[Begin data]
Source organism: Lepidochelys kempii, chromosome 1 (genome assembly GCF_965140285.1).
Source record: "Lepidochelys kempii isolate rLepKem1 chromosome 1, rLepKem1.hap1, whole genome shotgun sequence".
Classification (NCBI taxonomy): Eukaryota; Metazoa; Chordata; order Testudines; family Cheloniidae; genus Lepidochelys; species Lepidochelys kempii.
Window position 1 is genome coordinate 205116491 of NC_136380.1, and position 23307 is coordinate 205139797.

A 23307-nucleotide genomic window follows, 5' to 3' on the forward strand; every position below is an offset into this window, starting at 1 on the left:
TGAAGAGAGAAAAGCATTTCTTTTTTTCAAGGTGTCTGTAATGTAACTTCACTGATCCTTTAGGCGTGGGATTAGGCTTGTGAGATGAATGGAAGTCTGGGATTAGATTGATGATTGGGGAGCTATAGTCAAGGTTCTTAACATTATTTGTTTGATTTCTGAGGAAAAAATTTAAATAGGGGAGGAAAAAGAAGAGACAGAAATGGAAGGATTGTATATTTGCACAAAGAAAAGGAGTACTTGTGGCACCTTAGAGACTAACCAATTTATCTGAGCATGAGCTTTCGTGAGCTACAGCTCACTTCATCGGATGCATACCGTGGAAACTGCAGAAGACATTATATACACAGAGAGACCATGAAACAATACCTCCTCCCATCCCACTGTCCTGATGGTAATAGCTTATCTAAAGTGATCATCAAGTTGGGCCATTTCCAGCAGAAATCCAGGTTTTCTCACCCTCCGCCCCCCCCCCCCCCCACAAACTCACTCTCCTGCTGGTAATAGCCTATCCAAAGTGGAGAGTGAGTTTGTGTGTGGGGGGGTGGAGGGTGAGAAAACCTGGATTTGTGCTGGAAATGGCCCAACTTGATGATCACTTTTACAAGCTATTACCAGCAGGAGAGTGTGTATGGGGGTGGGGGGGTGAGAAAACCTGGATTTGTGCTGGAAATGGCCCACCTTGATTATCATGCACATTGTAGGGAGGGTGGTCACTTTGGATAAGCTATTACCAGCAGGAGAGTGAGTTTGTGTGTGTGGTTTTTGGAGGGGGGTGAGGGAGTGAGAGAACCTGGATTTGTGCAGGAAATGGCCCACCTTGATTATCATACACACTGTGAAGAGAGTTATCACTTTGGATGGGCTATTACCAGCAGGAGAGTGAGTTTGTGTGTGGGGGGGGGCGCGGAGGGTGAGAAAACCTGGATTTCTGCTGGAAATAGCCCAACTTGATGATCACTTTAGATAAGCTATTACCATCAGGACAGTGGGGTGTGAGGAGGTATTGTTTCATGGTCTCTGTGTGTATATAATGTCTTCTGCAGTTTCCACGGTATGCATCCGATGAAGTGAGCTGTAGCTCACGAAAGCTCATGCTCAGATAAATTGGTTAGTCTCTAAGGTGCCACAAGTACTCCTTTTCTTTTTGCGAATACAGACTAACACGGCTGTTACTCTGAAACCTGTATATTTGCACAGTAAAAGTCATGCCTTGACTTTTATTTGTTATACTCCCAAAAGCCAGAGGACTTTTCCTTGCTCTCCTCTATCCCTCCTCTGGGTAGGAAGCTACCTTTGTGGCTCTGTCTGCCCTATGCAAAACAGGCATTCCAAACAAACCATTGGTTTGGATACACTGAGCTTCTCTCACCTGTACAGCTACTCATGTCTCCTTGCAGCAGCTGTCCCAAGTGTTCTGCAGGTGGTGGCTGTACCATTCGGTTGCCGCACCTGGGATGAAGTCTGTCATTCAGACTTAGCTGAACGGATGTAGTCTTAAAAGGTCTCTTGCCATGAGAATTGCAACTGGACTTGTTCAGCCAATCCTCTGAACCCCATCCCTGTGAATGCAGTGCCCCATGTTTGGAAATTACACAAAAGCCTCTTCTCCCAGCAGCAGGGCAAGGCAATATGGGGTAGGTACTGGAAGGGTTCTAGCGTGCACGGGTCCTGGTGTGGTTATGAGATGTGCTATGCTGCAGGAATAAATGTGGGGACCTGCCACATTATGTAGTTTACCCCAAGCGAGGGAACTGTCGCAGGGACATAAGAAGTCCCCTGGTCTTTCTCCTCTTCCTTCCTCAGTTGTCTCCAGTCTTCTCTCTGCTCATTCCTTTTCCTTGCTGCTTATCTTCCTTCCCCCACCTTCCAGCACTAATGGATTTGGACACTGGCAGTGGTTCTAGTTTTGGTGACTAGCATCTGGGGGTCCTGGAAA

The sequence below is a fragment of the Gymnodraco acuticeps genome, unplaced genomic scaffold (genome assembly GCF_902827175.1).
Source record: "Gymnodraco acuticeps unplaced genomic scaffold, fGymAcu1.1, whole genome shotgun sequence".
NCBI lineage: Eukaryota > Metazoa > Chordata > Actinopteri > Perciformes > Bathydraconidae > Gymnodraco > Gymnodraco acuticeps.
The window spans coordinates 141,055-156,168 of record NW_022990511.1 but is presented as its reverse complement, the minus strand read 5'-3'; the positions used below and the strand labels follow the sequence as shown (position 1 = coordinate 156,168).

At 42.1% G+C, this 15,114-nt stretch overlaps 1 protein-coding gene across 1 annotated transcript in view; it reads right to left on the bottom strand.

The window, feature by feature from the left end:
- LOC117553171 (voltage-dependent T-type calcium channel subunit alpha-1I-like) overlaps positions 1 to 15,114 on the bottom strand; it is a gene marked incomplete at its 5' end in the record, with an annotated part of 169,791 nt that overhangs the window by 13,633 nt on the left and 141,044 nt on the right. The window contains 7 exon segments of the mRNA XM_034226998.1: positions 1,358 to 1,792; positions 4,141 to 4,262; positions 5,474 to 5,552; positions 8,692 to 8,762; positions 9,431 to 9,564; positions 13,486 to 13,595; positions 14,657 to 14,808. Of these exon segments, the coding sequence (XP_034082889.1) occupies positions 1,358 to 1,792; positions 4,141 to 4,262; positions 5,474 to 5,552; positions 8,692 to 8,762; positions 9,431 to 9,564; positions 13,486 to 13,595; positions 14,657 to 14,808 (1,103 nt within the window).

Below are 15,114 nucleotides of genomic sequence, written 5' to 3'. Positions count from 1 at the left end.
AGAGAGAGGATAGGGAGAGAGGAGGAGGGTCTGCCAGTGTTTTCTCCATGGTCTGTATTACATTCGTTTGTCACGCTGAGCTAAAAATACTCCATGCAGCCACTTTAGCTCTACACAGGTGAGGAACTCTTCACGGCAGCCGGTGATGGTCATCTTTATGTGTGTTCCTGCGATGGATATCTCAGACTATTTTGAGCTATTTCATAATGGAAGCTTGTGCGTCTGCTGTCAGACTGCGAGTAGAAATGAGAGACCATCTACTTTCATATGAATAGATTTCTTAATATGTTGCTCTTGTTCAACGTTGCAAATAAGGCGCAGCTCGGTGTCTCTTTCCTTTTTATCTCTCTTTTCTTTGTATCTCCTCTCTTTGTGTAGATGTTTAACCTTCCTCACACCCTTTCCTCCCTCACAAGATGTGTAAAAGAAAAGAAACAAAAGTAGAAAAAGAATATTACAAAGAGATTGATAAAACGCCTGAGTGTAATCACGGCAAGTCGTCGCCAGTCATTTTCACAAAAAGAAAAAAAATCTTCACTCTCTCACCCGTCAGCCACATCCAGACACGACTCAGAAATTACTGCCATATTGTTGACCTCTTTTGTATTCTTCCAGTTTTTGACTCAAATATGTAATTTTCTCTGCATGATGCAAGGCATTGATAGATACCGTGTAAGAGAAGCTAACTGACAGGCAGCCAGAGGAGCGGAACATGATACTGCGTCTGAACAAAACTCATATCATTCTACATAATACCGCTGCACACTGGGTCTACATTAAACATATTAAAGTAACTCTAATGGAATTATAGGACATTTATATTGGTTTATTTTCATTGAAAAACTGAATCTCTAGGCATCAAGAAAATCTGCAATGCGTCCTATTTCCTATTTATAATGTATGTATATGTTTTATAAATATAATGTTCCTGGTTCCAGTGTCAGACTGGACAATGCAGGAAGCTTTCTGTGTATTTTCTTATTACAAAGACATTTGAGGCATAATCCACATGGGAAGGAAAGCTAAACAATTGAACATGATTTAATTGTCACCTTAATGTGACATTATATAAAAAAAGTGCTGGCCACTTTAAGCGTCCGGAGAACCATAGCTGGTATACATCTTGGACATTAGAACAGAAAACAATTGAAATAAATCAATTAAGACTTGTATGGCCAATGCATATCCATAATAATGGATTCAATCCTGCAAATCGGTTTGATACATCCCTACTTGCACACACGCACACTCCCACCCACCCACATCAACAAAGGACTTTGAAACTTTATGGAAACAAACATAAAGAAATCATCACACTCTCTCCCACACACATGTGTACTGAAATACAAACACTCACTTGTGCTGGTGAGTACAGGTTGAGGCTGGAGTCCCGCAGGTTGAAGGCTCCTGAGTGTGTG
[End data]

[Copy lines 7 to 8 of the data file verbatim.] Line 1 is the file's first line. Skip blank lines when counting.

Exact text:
The sequence below is a fragment of the Gymnodraco acuticeps genome, unplaced genomic scaffold (genome assembly GCF_902827175.1).
Source record: "Gymnodraco acuticeps unplaced genomic scaffold, fGymAcu1.1, whole genome shotgun sequence".